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Herrera v. Deutsche Bank - CA 3rd Appellate District[1]

Herrera v. Deutsche Bank - CA 3rd Appellate District[1]

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Published by Stephen Carr
Appeals court rules Deutsche claims based on hearsay.
May 5, 2011.
Appeals court rules Deutsche claims based on hearsay.
May 5, 2011.

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Published by: Stephen Carr on Jun 06, 2011
Copyright:Attribution Non-commercial

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Filed 5/31/11 Herrera v. Deutsche Bank Nat. Trust CA3
NOT TO BE PUBLISHED
California Rules of Court, rule 8.1115(a), prohibits courts and parties from citing or relying on opinions not certified forpublication or ordered published, except as specified by rule 8.1115(b). This opinion has not been certified for publicationor ordered published for purposes of rule 8.1115.
IN THE COURT OF APPEAL OF THE STATE OF CALIFORNIATHIRD APPELLATE DISTRICT(El Dorado)----ROBERT HERRERA et al.,Plaintiffs and Appellants,v.DEUTSCHE
1
BANK NATIONAL TRUST COMPANYet al.,Defendants and Respondents.C065630(Super. Ct. No. SC20090170) 
SUMMARY
Plaintiffs Robert and Gail Herrera lost their house inSouth Lake Tahoe to a nonjudicial foreclosure sale. Theybrought suit to set aside that sale. They challenge whether
1
The name of defendant Deutsche Bank National Trust Companywas misspelled “Deutsch” by plaintiffs in the complaint andother filings. We use the correct spelling in our opinion.
 
 2the parties that conducted the sale, defendants Deutsche BankNational Trust Company (the Bank) and California ReconveyanceCompany (CRC), were in fact the beneficiary and trustee,respectively, under a deed of trust secured by their property,and thus had authority to conduct the sale. Plaintiffs alsocontend that they are entitled to be repaid for the expensesthey incurred in repairing and insuring the property and payingback taxes if defendants are successful in establishing theirinterest in the property.Defendants moved for summary judgment. In support oftheir motion, they requested that the trial court take judicialnotice of recorded documents, including an Assignment of Deedof Trust and a Substitution of Trustee. Defendants assertedthat these documents established the authority of the Bank andCRC to conduct the foreclosure sale. Defendants also provideda declaration by a custodian of records for CRC, in which thecustodian did not expressly declare that the Bank was thebeneficiary and CRC the trustee. Instead, she merely declaredthat an Assignment of Deed of Trust and a Substitution ofTrustee had been recorded and these recorded documents indicatedthe Bank had been assigned the deed of trust and that CRC hadbeen substituted as trustee.Plaintiffs appeal from a judgment after the trial courtgranted defendants’ motion for summary judgment. They contenddefendants failed to carry their burden in moving for summaryjudgment and the trial court erred in taking judicial noticeof and accepting as true the contents of certain recorded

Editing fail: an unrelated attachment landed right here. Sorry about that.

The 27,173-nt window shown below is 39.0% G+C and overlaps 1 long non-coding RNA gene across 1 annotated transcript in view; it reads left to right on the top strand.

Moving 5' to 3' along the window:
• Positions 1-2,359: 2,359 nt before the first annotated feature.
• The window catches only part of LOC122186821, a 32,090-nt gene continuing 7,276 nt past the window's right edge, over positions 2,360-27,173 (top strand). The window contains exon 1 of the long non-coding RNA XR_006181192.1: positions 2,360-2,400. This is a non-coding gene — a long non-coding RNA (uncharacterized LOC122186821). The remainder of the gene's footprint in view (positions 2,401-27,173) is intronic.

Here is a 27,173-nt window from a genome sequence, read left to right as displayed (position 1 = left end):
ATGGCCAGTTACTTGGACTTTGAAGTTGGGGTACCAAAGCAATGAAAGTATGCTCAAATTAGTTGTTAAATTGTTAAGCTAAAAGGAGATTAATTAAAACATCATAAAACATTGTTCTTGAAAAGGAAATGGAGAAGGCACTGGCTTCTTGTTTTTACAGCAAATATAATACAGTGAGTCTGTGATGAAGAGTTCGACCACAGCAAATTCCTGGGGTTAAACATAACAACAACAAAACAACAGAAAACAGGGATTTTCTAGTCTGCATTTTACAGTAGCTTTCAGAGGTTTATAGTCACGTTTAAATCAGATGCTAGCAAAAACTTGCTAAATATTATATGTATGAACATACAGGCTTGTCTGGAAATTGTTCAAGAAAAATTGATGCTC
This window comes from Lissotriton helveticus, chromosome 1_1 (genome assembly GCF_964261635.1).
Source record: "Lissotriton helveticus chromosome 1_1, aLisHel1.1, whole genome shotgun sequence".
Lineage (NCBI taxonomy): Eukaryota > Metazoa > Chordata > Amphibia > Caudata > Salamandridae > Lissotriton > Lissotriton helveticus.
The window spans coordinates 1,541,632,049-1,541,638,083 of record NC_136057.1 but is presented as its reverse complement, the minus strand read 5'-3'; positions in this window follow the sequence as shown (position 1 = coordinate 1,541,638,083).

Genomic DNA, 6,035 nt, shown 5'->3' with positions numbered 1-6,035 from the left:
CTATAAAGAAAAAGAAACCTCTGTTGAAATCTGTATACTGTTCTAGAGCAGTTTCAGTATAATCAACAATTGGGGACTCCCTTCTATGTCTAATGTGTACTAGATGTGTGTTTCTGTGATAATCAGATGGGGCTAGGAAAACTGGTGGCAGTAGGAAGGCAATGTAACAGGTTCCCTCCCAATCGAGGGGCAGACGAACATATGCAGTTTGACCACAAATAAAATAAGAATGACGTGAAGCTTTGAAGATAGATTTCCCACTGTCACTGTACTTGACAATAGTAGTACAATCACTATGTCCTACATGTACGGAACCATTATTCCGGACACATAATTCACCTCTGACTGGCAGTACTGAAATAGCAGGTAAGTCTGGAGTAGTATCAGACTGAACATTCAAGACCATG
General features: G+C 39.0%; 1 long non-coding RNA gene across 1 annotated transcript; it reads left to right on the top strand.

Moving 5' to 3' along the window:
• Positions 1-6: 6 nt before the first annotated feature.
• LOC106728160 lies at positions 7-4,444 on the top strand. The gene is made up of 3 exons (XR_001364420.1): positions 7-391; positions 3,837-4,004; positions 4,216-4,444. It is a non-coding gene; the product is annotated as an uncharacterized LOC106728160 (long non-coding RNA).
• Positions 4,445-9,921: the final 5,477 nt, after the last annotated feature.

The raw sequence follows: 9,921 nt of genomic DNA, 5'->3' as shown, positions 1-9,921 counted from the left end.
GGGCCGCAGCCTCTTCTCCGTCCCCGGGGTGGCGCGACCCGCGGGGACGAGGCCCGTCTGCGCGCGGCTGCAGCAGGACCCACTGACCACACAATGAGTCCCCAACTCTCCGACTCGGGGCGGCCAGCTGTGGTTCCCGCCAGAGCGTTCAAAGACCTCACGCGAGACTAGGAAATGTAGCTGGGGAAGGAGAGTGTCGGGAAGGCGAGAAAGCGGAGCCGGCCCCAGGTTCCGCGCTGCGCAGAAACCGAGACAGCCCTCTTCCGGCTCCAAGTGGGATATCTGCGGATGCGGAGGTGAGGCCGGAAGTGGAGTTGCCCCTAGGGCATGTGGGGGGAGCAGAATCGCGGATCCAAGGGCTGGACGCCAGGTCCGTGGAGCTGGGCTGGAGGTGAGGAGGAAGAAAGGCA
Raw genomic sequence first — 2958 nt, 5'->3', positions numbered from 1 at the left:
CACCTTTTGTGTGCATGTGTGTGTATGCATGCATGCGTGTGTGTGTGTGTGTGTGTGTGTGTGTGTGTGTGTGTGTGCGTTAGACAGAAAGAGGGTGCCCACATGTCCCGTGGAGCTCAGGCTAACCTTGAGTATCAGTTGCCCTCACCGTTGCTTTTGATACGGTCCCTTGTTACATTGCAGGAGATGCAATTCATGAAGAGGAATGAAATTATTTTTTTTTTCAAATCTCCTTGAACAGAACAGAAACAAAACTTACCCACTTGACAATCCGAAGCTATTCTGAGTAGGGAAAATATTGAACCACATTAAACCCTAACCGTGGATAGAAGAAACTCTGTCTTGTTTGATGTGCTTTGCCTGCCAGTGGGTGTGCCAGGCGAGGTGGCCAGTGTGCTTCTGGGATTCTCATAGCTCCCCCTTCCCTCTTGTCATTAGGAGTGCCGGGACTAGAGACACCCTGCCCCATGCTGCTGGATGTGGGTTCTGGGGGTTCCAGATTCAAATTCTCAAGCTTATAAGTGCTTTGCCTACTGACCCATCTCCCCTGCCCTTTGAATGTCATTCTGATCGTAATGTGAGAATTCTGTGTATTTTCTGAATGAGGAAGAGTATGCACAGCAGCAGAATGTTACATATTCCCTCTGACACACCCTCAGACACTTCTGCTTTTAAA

3documents. We agree and reverse the judgment in part. Forthe reasons discussed herein, we affirm the judgment as tothe fourth cause of action, plaintiffs’ claim of unjustenrichment.
 FACTUAL AND PROCEDURAL BACKGROUND
In June of 2008, plaintiffs purchased the property at739 Alameda Avenue, South Lake Tahoe (the Property) at aforeclosure sale. On February 27, 2009, CRC recorded a“Notice of Default and Election to Sell [the Property] UnderDeed of Trust.” On May 29, 2009, CRC recorded a Notice ofTrustee’s Sale. On July 6, 2009, CRC recorded a Trustee’sDeed upon Sale, showing the Property had been conveyed to theBank, as foreclosing beneficiary. Plaintiffs brought suitagainst the Bank, CRC and others to set aside the sale, cancelthe trustee’s deed, quiet title to the Property, and for unjustenrichment.In the first cause of action, plaintiffs sought to setaside the trustee’s sale. Plaintiffs alleged they purchased“this run-down, filthy, distressed property” at a foreclosuresale, rehabilitated and repaired the Property and paid over$4,000 in back property taxes. They had no idea there might bea deed of trust from 2003, as it did not appear in the titlesearch. About a year later, after plaintiffs had completedrepair work on the Property, the Bank, “some mega-too-big-to-fail recipient of billions of tax payer dollars” asserted anownership interest in the Property. The Bank claimed to be the

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